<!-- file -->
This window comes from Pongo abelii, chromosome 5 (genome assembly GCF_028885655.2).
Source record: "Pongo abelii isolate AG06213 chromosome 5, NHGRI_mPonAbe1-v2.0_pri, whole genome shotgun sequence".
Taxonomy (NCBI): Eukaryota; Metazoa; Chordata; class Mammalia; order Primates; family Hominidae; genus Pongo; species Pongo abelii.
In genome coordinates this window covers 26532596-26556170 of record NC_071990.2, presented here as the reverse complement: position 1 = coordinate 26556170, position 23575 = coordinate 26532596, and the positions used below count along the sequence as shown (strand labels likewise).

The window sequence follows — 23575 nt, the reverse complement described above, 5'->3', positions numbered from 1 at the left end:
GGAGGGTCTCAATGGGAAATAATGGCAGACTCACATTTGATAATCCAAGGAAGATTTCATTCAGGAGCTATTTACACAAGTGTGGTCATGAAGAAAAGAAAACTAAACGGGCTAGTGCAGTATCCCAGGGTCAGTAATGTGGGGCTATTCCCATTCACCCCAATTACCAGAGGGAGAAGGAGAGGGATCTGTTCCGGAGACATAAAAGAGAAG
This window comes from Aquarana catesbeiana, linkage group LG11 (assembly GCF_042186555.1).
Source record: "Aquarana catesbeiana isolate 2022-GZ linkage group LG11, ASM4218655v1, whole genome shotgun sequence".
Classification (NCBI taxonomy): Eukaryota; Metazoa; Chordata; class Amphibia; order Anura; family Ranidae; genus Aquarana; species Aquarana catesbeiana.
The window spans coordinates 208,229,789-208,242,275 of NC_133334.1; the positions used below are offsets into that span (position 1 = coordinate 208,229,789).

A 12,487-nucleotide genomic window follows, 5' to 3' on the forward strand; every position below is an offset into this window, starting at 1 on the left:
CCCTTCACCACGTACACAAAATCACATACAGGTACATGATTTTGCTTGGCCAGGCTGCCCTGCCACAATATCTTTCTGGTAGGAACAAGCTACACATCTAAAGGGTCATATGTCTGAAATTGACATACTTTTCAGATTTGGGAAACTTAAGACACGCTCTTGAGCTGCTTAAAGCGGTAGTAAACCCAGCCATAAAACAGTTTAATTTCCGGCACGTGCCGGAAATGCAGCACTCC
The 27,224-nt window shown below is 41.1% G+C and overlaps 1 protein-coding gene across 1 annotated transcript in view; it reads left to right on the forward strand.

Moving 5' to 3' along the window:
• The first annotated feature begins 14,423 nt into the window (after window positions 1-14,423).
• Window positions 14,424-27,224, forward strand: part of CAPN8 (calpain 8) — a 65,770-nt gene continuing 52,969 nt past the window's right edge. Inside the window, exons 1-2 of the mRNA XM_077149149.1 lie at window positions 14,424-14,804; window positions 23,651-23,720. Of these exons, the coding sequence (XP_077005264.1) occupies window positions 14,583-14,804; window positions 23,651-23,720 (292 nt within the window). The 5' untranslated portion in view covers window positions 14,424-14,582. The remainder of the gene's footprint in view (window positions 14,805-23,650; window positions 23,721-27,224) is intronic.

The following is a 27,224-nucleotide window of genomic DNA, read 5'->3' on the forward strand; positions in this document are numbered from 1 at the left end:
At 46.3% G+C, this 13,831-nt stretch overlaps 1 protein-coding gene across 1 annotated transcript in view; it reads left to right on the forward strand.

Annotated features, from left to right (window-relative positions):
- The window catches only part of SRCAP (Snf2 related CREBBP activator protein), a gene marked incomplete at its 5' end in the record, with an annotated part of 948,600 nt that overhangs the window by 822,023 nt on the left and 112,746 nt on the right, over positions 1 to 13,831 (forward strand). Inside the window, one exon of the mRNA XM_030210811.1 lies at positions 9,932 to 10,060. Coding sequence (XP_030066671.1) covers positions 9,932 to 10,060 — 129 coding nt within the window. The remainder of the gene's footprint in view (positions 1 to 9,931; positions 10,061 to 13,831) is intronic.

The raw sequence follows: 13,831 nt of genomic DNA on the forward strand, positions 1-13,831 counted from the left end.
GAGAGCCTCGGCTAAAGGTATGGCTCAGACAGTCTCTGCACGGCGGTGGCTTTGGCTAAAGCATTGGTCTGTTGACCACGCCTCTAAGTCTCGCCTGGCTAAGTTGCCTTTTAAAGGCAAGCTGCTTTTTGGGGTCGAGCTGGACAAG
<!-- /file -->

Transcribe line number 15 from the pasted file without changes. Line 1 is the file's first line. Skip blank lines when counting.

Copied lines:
• The first annotated feature begins 14,423 nt into the window (after window positions 1-14,423).